Spence, May Born circa 1899, May Spence married Charles Hamilton in 1920. Daughter Eleanor "Ellie" May Hamilton was born the following year. Ellie later married Trevor Povah. May Spence Hamilton passed away September 8, 1955. [25L;95]
Spiker, John By 1892 John Spiker was operating a hotel in Gardiner, which included a bar room that was “…well stocked with liquors and cigars.” He completed construction of a water wheel on the Yellowstone River in April 1895 to force water up to the town of Gardiner. Most water was hauled in barrels prior to that time. The following year he began construction of a 75-light Jenny Dynamo at the water wheel. By April of 1897 the electric plant was working and supplied electricity to light up his hotel. [LE:6/4/1892] 4/13/1895; 5/9/1896; 4/24/1897]
Stephens, Clarence Clarence Stephens was one of the assistant superintendents under Supt. Norris from 1879-82 and was briefly superintendent between the administrations of Norris and Conger. Upon Supt. Conger’s arrival, Stephens was replaced by G.L. Henderson as assistant superintendent. On Mar. 2, 1880 Stephens was appointed the 1st postmaster in the park and served at Mammoth, probably in the Norris Blockhouse. He purchased the James Henderson Ranch at Stephens Creek in the early 1880’s, but sold out to George Stephens and Joe Keeney in 1883 and returned east. Stephens Creek was named after him. [25L;96]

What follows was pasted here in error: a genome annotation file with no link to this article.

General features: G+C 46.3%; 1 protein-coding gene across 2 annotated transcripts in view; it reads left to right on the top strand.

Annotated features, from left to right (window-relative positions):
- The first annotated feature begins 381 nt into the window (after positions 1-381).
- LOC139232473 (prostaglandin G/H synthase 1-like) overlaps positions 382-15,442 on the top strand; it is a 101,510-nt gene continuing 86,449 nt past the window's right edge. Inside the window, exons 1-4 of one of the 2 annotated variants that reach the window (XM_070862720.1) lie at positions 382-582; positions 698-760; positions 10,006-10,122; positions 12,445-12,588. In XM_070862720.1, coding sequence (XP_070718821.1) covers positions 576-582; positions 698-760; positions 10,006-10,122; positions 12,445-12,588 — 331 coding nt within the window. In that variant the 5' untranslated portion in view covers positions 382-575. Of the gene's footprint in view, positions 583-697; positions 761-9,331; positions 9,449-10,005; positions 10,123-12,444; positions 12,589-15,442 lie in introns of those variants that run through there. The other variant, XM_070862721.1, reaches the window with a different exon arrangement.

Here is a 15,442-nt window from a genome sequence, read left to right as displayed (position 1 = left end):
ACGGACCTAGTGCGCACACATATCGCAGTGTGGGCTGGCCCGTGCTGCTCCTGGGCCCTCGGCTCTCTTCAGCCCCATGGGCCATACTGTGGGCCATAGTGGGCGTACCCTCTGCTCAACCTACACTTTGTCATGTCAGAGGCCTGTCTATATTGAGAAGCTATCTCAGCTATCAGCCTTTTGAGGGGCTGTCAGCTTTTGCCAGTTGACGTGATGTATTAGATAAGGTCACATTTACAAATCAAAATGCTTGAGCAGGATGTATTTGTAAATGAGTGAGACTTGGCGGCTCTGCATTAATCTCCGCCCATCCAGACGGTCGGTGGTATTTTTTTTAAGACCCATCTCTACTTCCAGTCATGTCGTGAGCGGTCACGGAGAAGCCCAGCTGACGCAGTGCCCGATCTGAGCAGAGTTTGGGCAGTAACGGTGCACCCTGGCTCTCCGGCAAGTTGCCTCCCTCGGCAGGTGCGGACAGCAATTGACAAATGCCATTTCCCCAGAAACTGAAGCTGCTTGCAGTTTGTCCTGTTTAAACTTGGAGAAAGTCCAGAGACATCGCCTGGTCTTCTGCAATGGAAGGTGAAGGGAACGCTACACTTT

Stuart, Alex Alex Stuart was one of the first few residents of the new town of Riverside (West Yellowstone) and built a general store in town with Sam Eagle. Alex and his wife sold out in 1910 and purchased Charles Arnet’s “The Yellowstone Store.” Stuart also built Stuart’s Garage, selling gas, oil, tires, and other automotive supplies. He gained the contract to service the buses of YPTCo in 1917. The yellow buses picked up visitors from the Union Pacific rail depot for tours into the park. [18t]
Stuart, Charles Born in 1849, Charles Stuart was a member of the US Geological Survey under Arnold Hague for several years in the late 1880’s. He married Helen Henderson, daughter of G.L. Henderson, on Nov. 15, 1887. He had also served as a tourist guide and outfitter for the Cottage Hotel and assisted with construction of the addition to the hotel in 1887. He died in 1929. [LE;11/15/1887;5/28/1887] [1899 YNP Supt’s Report]